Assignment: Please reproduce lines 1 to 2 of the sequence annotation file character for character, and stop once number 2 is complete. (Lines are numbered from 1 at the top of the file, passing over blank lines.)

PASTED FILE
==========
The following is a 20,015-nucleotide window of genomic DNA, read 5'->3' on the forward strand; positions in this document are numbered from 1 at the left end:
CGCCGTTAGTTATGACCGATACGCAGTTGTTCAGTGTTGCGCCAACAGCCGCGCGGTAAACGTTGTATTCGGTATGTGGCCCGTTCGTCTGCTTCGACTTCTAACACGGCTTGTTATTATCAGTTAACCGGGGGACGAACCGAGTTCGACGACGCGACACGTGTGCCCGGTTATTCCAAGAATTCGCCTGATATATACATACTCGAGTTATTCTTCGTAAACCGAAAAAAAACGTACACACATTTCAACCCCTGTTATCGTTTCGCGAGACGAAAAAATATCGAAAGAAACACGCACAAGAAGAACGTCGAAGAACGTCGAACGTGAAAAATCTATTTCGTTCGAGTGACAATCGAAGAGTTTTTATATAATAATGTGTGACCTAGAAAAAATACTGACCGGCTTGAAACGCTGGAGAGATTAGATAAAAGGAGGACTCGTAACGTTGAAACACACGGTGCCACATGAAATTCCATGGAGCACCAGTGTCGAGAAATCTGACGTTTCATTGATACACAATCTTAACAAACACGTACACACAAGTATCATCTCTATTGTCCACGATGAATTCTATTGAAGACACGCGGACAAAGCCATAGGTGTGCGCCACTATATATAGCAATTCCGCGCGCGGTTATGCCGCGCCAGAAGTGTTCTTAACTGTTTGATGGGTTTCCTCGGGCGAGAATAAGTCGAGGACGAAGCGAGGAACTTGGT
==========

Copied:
The following is a 20,015-nucleotide window of genomic DNA, read 5'->3' on the forward strand; positions in this document are numbered from 1 at the left end:
CGCCGTTAGTTATGACCGATACGCAGTTGTTCAGTGTTGCGCCAACAGCCGCGCGGTAAACGTTGTATTCGGTATGTGGCCCGTTCGTCTGCTTCGACTTCTAACACGGCTTGTTATTATCAGTTAACCGGGGGACGAACCGAGTTCGACGACGCGACACGTGTGCCCGGTTATTCCAAGAATTCGCCTGATATATACATACTCGAGTTATTCTTCGTAAACCGAAAAAAAACGTACACACATTTCAACCCCTGTTATCGTTTCGCGAGACGAAAAAATATCGAAAGAAACACGCACAAGAAGAACGTCGAAGAACGTCGAACGTGAAAAATCTATTTCGTTCGAGTGACAATCGAAGAGTTTTTATATAATAATGTGTGACCTAGAAAAAATACTGACCGGCTTGAAACGCTGGAGAGATTAGATAAAAGGAGGACTCGTAACGTTGAAACACACGGTGCCACATGAAATTCCATGGAGCACCAGTGTCGAGAAATCTGACGTTTCATTGATACACAATCTTAACAAACACGTACACACAAGTATCATCTCTATTGTCCACGATGAATTCTATTGAAGACACGCGGACAAAGCCATAGGTGTGCGCCACTATATATAGCAATTCCGCGCGCGGTTATGCCGCGCCAGAAGTGTTCTTAACTGTTTGATGGGTTTCCTCGGGCGAGAATAAGTCGAGGACGAAGCGAGGAACTTGGT